MAVCOR Journal

born digital, peer-reviewed

  • Kalzang Dorjee Bhutia
    The Riwo Sangchö is a ritual exchange that facilitates smoky relations between humans and spirits resident in landscapes around the world. Its history, as inspired by the landscape of Sikkim, provides insight into the complex materiality (and, at times, immateriality) of Sikkimese religion and ways that Sikkimese Buddhist communities have historically negotiated environmental change. The resilience of the practice today points to an alternative way of conceiving of multispecies interaction in the Anthropocene and historically contextualized directions for making new opportunities that benefit beings across dimensions.
  • Samantha Baskind
    In 1876, Moses Jacob Ezekiel, the first Jewish American artist of international stature, sculpted the world’s first woman, to which he gave the title, Eve Hearing the Voice. Ezekiel fashioned Eve, the only female nude he ever produced, without a navel. No critic has commented on Eve’s nonexistent navel nor the sculpture’s inventive title. Doing so sheds light on an unexpected variation of a popular theme in the history of western art, precipitated by the artist’s engagement with the original source – compelled by the strength of his observant Jewish upbringing.
  • Marie W. Dallam
    What happens when part of the religious history a person believes in turns out to be incorrect? A dissonance is created that must be addressed through new interpretations of past, present, and possibly the future. This article explores early indicators of a reinvented "chain of memory" unfolding in the Church of Jesus Christ of Latter-day Saints—a faith that is itself grounded in a concept of historical restoration—due to a new public understanding of its history of polygamy. Specifically, it considers the example of contemporary visual art that interrogates and rearticulates memories of historical Mormon polygamy as one link in this new chain.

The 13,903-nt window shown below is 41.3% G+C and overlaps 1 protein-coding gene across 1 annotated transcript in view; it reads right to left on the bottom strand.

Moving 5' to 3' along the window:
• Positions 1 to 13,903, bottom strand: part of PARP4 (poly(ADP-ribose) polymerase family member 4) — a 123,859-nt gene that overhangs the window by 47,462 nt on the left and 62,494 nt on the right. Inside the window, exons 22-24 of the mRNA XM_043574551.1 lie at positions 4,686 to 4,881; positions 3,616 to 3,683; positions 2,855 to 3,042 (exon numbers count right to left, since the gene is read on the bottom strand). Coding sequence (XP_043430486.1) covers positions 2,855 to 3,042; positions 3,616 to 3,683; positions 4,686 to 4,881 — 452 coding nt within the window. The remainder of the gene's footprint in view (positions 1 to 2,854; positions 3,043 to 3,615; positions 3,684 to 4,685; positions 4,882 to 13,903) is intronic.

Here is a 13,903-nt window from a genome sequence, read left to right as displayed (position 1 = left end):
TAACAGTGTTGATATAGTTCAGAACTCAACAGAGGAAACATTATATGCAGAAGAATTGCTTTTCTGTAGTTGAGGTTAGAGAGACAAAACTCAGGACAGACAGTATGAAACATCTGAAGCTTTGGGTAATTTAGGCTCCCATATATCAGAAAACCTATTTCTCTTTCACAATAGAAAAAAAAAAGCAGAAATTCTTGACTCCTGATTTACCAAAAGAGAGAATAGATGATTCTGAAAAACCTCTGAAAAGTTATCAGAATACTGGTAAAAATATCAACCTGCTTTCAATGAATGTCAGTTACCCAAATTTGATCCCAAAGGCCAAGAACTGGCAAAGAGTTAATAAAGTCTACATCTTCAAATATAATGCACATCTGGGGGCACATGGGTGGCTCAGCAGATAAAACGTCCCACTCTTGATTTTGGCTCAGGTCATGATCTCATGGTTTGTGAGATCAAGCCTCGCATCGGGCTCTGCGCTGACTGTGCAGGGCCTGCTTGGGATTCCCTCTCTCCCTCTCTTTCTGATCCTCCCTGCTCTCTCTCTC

• Alessandra Amin
    Since its construction around the turn of the twentieth century, Our Lady of Diman has served as the summer residence of the Maronite Catholic Patriarch. The prestige of the building is everywhere apparent: in the inlaid marble floor, in the gold and blue panes of the stained-glass windows. The church’s most remarkable feature, however, is the ceiling over its nave, with frescoes completed in the late 1930s by celebrated Lebanese painter Saliba Douaihy (1913-1994).
  • Jonathan Boyarin
    This Ets Chayim, a Tree of Life, is obsolete, redundant, out of time and out of place. It is detached both from the Torah scroll for which it was made, and from its mate that once served that scroll’s other end. It is not supposed to be here anymore—here, that is, in a transformed, glass-sheathed, twenty-first-century Lower East Side, where the traces of immigrant life have been erased, sanitized, and gathered into museums, or commodified as “atmosphere” for an urban playground. Perhaps the act of marking it—noting its persistence beyond obsolescence, shorn of the text to which it was once an auxiliary, bereft of the hands that once grasped it and the congregation that once stood as it was lifted up—is a minor act of resistance in itself.
  • Didier Aubert
    In Judío, photographer Fernando Brito attempts to find an ad-hoc visual representation for the Yoremem or Mayo Indians in his native state of Sinaloa, Mexico. This portrait pays tribute to the foundational value of the community’s ritual, which combines indigenous cosmology with seventeenth-century Jesuit influence, as crucial to its survival and cohesion.